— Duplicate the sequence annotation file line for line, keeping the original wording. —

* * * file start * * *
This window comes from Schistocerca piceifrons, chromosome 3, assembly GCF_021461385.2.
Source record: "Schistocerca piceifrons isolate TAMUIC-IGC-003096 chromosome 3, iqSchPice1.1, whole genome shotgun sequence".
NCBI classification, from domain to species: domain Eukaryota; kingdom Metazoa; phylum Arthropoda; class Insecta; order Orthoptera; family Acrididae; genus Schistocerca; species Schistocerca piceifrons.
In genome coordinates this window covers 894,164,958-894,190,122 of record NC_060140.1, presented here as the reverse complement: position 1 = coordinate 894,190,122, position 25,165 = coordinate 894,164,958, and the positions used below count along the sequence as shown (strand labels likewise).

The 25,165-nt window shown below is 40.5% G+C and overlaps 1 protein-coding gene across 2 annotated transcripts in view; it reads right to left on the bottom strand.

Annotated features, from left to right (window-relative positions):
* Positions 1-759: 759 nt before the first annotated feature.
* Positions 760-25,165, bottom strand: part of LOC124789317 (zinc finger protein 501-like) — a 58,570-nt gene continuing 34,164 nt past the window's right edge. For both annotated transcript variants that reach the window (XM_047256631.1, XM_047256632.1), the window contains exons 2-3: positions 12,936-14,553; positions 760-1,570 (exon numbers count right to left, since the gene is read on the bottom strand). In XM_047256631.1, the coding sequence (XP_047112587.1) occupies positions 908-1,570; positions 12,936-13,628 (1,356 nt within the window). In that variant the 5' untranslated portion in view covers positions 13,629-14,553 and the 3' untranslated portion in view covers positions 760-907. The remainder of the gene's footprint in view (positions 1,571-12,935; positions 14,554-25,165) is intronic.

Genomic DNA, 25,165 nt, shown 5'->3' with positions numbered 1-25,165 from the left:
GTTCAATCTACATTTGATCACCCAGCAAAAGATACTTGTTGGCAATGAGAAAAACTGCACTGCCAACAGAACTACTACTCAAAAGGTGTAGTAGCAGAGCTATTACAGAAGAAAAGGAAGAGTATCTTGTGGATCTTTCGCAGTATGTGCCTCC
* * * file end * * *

This window comes from Schistocerca piceifrons, chromosome 3, assembly GCF_021461385.2.
Source record: "Schistocerca piceifrons isolate TAMUIC-IGC-003096 chromosome 3, iqSchPice1.1, whole genome shotgun sequence".
NCBI classification, from domain to species: domain Eukaryota; kingdom Metazoa; phylum Arthropoda; class Insecta; order Orthoptera; family Acrididae; genus Schistocerca; species Schistocerca piceifrons.
In genome coordinates this window covers 894,164,958-894,190,122 of record NC_060140.1, presented here as the reverse complement: position 1 = coordinate 894,190,122, position 25,165 = coordinate 894,164,958, and the positions used below count along the sequence as shown (strand labels likewise).

The 25,165-nt window shown below is 40.5% G+C and overlaps 1 protein-coding gene across 2 annotated transcripts in view; it reads right to left on the bottom strand.

Annotated features, from left to right (window-relative positions):
* Positions 1-759: 759 nt before the first annotated feature.
* Positions 760-25,165, bottom strand: part of LOC124789317 (zinc finger protein 501-like) — a 58,570-nt gene continuing 34,164 nt past the window's right edge. For both annotated transcript variants that reach the window (XM_047256631.1, XM_047256632.1), the window contains exons 2-3: positions 12,936-14,553; positions 760-1,570 (exon numbers count right to left, since the gene is read on the bottom strand). In XM_047256631.1, the coding sequence (XP_047112587.1) occupies positions 908-1,570; positions 12,936-13,628 (1,356 nt within the window). In that variant the 5' untranslated portion in view covers positions 13,629-14,553 and the 3' untranslated portion in view covers positions 760-907. The remainder of the gene's footprint in view (positions 1,571-12,935; positions 14,554-25,165) is intronic.

Genomic DNA, 25,165 nt, shown 5'->3' with positions numbered 1-25,165 from the left:
GTTCAATCTACATTTGATCACCCAGCAAAAGATACTTGTTGGCAATGAGAAAAACTGCACTGCCAACAGAACTACTACTCAAAAGGTGTAGTAGCAGAGCTATTACAGAAGAAAAGGAAGAGTATCTTGTGGATCTTTCGCAGTATGTGCCTCC